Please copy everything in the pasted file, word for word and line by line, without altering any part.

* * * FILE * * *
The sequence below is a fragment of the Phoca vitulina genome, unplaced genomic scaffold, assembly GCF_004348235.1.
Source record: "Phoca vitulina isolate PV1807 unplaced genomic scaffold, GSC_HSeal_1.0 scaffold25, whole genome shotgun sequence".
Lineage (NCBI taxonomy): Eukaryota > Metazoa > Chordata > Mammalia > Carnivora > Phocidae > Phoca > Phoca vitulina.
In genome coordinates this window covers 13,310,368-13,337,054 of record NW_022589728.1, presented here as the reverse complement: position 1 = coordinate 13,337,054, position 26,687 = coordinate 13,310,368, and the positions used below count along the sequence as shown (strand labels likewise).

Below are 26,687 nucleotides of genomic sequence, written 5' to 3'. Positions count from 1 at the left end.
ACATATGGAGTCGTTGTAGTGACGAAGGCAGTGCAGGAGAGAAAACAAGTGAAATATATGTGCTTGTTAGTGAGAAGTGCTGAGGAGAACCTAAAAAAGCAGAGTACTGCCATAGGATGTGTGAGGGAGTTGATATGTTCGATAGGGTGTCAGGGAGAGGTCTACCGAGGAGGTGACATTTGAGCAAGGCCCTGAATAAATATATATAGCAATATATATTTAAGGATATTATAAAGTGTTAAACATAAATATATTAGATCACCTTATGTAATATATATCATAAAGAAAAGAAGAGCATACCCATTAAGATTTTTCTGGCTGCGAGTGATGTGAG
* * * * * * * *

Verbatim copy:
The sequence below is a fragment of the Phoca vitulina genome, unplaced genomic scaffold, assembly GCF_004348235.1.
Source record: "Phoca vitulina isolate PV1807 unplaced genomic scaffold, GSC_HSeal_1.0 scaffold25, whole genome shotgun sequence".
Lineage (NCBI taxonomy): Eukaryota > Metazoa > Chordata > Mammalia > Carnivora > Phocidae > Phoca > Phoca vitulina.
In genome coordinates this window covers 13,310,368-13,337,054 of record NW_022589728.1, presented here as the reverse complement: position 1 = coordinate 13,337,054, position 26,687 = coordinate 13,310,368, and the positions used below count along the sequence as shown (strand labels likewise).

Below are 26,687 nucleotides of genomic sequence, written 5' to 3'. Positions count from 1 at the left end.
ACATATGGAGTCGTTGTAGTGACGAAGGCAGTGCAGGAGAGAAAACAAGTGAAATATATGTGCTTGTTAGTGAGAAGTGCTGAGGAGAACCTAAAAAAGCAGAGTACTGCCATAGGATGTGTGAGGGAGTTGATATGTTCGATAGGGTGTCAGGGAGAGGTCTACCGAGGAGGTGACATTTGAGCAAGGCCCTGAATAAATATATATAGCAATATATATTTAAGGATATTATAAAGTGTTAAACATAAATATATTAGATCACCTTATGTAATATATATCATAAAGAAAAGAAGAGCATACCCATTAAGATTTTTCTGGCTGCGAGTGATGTGAG